Distributive Justice and the New Medicine

By Mackin, Amy | Journal of Psychiatry & Law, Winter 2010 | Go to article overview

Distributive Justice and the New Medicine


Mackin, Amy, Journal of Psychiatry & Law


Distributive Justice and the New Medicine, by George P. Smith III (Northampton, MA: Edward Elgar, 2008), 187 pp., $30.00

In this concise volume, Professor George P. Smith III ambitiously tackles some of the most controversial topics in modern science, health and medicine. Smith, a law professor at The Catholic University of America in Washington, D. C, is the author of numerous books on bioethical topics. Here, he examines four subjects under the heading "the new medicine" - modern American health care, genetic technology, human experimentation, and organ transplantation - all through a utilitarian lens (p. 8). In particular, he focuses on how new technologies and resources should be allocated in order to maximize social utility, which is Smith's concept of distributive justice.

Published in hard copy two years ago, and now available in paperback, this book has probably only gotten more relevant in that time. In particular, the chapters addressing health care reform and stem cell research mirror the major American headlines of 2010. Smith's observation that health care has always been rationed, in that not all people have been able to get all the care they need, is a compelling counterargument for some of the rhetoric surrounding health care reform. He astutely describes the American health care system as being set within a society that is "technologically driven, individualistic, wasteful and death defying" and where the ideology of the market place supplants efforts to distribute scarce health care resources in a way that will advance society as a whole (p. 18). Smith also correctly points out that our system often places physicians in the conflicted position of being responsible for both providing care and controlling costs.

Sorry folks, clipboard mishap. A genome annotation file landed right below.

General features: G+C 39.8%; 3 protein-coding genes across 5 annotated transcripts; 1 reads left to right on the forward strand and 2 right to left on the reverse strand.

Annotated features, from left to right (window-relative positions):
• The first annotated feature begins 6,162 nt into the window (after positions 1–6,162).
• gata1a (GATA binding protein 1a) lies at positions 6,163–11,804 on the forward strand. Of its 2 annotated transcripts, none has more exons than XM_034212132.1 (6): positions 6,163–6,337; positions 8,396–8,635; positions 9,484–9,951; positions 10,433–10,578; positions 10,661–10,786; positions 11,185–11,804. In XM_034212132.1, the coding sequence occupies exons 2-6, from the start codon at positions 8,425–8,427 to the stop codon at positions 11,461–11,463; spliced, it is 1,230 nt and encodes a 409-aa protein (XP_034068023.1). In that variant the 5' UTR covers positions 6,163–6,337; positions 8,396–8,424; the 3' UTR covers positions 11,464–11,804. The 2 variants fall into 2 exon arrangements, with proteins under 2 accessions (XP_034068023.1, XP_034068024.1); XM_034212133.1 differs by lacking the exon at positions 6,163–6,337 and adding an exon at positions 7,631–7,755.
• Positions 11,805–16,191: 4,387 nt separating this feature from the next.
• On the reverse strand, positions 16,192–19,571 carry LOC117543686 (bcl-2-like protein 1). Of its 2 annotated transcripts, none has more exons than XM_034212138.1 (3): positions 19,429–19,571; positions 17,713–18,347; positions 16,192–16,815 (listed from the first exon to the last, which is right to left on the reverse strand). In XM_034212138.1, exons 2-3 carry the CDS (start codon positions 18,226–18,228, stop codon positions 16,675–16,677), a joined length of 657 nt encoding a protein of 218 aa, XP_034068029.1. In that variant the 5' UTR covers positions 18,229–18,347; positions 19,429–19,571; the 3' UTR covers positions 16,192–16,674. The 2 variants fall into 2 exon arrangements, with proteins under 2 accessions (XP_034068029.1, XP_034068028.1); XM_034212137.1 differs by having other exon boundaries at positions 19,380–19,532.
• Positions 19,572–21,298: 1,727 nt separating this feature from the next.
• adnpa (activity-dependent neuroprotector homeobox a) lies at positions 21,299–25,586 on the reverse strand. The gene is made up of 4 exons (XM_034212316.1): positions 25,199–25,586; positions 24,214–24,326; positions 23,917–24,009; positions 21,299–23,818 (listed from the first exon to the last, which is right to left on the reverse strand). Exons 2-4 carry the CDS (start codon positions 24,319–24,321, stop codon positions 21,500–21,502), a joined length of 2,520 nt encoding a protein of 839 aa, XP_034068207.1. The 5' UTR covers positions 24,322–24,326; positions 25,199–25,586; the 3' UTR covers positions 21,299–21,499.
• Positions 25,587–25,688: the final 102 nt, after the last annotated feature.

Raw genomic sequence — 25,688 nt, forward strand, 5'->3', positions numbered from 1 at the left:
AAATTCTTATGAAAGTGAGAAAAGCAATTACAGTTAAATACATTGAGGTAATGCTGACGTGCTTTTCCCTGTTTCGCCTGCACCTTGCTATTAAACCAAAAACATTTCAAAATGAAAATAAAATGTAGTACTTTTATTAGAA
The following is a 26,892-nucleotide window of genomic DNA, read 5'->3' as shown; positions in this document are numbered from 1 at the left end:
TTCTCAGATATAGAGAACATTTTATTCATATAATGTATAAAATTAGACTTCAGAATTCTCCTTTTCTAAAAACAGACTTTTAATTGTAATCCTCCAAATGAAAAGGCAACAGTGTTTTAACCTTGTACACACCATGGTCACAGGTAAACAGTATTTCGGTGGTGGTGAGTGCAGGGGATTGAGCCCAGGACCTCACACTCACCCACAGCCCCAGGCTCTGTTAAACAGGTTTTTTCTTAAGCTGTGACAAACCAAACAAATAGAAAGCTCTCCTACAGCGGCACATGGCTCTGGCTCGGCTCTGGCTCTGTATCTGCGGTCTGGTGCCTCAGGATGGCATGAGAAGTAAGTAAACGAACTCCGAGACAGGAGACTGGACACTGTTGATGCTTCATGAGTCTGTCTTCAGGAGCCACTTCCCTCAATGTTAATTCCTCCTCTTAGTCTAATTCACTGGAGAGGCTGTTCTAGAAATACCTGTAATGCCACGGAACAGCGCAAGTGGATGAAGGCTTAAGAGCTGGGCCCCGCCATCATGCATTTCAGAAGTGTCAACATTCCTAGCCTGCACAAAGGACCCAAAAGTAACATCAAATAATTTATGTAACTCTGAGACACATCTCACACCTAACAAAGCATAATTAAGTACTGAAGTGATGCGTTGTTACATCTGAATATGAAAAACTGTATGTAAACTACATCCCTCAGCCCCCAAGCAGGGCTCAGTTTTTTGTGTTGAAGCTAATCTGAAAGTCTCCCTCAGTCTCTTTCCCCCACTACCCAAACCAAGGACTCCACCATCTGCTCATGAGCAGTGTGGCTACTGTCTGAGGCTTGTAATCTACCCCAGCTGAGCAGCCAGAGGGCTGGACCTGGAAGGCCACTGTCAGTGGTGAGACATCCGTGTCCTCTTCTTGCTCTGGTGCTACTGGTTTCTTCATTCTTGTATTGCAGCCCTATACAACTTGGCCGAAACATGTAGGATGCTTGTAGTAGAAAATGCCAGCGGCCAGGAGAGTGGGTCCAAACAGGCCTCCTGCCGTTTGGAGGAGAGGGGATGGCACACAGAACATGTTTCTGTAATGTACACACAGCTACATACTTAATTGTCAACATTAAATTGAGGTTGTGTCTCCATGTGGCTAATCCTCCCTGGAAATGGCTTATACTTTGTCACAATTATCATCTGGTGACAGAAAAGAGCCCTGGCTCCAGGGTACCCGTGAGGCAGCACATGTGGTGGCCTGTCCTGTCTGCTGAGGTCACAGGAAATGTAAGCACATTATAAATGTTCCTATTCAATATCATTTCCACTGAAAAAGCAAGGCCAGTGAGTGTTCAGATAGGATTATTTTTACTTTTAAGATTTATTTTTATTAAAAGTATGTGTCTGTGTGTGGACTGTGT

Smith analyzes health care resource allocation primarily under the rubric of quality adjusted life years, or QALYs, that measure how many extra years of healthy life will be generated by particular treatments on particular types of patients. "Because public funds are expended on health care in recognition of the social good attached to health maintenance, society has every right to administer and control the monies expended in order to assure their wise and just allocation" (p. 31). Some of the conclusions to this utilitarian calculus are provocative and even disturbing. For example, Smith advocates amending the Americans with Disabilities Act so that states can make health care decisions without having to afford preferential, or even equal, treatment to people with disabilities (p. 37). Although others might say that individuals with disabilities are among those who need health care the most, and should therefore receive more resources based on their greater need, Smith's cost-benefit framework leads instead to the conclusion that people who are not expected to have many years of healthy life ahead of them are not the best recipients of society's scarce resources.

Perhaps the boldest chapter, however, is the one dealing with "eugenics, the science that deals with improving heredity" (p. 48). Smith starts with the premise that better health is the measure society should seek to maximize, and sets forth the idea that "the social good, within this context, could be equated with an economic policy that lessens the financial burden on citizens to support and maintain genetically defective citizens" (p. …

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